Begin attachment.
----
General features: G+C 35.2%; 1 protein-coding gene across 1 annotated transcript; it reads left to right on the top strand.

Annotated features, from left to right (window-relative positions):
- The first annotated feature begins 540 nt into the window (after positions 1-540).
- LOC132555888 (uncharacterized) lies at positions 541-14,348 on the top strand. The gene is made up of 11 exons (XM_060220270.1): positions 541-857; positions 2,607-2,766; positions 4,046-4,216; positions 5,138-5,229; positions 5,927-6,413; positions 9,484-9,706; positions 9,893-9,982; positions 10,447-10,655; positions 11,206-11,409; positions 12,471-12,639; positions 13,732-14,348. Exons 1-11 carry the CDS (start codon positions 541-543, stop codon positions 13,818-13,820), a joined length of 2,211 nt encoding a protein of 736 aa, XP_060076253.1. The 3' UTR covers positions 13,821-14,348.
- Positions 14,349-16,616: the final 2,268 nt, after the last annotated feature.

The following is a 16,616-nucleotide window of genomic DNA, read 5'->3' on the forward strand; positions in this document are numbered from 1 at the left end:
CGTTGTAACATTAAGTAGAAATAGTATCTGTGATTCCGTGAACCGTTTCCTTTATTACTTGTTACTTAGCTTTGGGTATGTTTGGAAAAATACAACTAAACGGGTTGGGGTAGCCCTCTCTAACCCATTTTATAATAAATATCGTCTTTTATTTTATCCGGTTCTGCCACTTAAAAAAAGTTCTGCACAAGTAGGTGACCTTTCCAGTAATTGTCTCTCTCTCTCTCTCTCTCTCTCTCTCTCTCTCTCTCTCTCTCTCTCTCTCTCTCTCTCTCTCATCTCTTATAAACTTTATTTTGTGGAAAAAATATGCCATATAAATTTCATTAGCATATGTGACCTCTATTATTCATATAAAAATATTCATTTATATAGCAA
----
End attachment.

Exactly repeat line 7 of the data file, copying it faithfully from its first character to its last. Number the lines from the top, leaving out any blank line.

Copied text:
CGTTGTAACATTAAGTAGAAATAGTATCTGTGATTCCGTGAACCGTTTCCTTTATTACTTGTTACTTAGCTTTGGGTATGTTTGGAAAAATACAACTAAACGGGTTGGGGTAGCCCTCTCTAACCCATTTTATAATAAATATCGTCTTTTATTTTATCCGGTTCTGCCACTTAAAAAAAGTTCTGCACAAGTAGGTGACCTTTCCAGTAATTGTCTCTCTCTCTCTCTCTCTCTCTCTCTCTCTCTCTCTCTCTCTCTCTCTCTCTCTCTCTCTCTCATCTCTTATAAACTTTATTTTGTGGAAAAAATATGCCATATAAATTTCATTAGCATATGTGACCTCTATTATTCATATAAAAATATTCATTTATATAGCAA